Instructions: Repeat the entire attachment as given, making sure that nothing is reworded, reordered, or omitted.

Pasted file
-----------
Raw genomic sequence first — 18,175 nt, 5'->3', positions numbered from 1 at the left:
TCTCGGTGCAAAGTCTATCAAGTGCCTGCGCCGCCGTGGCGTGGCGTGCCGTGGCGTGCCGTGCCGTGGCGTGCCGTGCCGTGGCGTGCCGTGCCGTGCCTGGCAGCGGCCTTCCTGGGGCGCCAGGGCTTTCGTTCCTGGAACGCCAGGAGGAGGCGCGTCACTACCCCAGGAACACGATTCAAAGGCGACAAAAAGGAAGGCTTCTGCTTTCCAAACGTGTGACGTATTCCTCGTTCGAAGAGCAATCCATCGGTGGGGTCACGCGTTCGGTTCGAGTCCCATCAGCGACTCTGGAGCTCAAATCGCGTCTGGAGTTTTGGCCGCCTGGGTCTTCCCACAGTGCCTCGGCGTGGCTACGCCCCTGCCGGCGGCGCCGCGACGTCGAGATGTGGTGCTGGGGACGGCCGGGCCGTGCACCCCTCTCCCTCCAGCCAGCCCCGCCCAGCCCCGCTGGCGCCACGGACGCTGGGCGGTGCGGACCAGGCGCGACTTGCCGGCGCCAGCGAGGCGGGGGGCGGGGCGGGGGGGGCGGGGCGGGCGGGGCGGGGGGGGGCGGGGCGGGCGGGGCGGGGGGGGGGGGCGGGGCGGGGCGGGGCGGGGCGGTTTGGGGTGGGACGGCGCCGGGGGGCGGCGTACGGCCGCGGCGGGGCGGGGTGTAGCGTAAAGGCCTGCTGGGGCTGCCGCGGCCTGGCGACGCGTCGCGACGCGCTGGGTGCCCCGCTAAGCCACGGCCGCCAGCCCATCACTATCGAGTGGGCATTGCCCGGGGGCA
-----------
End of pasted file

Raw genomic sequence first — 18,175 nt, 5'->3', positions numbered from 1 at the left:
TCTCGGTGCAAAGTCTATCAAGTGCCTGCGCCGCCGTGGCGTGGCGTGCCGTGGCGTGCCGTGCCGTGGCGTGCCGTGCCGTGGCGTGCCGTGCCGTGCCTGGCAGCGGCCTTCCTGGGGCGCCAGGGCTTTCGTTCCTGGAACGCCAGGAGGAGGCGCGTCACTACCCCAGGAACACGATTCAAAGGCGACAAAAAGGAAGGCTTCTGCTTTCCAAACGTGTGACGTATTCCTCGTTCGAAGAGCAATCCATCGGTGGGGTCACGCGTTCGGTTCGAGTCCCATCAGCGACTCTGGAGCTCAAATCGCGTCTGGAGTTTTGGCCGCCTGGGTCTTCCCACAGTGCCTCGGCGTGGCTACGCCCCTGCCGGCGGCGCCGCGACGTCGAGATGTGGTGCTGGGGACGGCCGGGCCGTGCACCCCTCTCCCTCCAGCCAGCCCCGCCCAGCCCCGCTGGCGCCACGGACGCTGGGCGGTGCGGACCAGGCGCGACTTGCCGGCGCCAGCGAGGCGGGGGGCGGGGCGGGGGGGGCGGGGCGGGCGGGGCGGGGGGGGGCGGGGCGGGCGGGGCGGGGGGGGGGGGCGGGGCGGGGCGGGGCGGGGCGGTTTGGGGTGGGACGGCGCCGGGGGGCGGCGTACGGCCGCGGCGGGGCGGGGTGTAGCGTAAAGGCCTGCTGGGGCTGCCGCGGCCTGGCGACGCGTCGCGACGCGCTGGGTGCCCCGCTAAGCCACGGCCGCCAGCCCATCACTATCGAGTGGGCATTGCCCGGGGGCA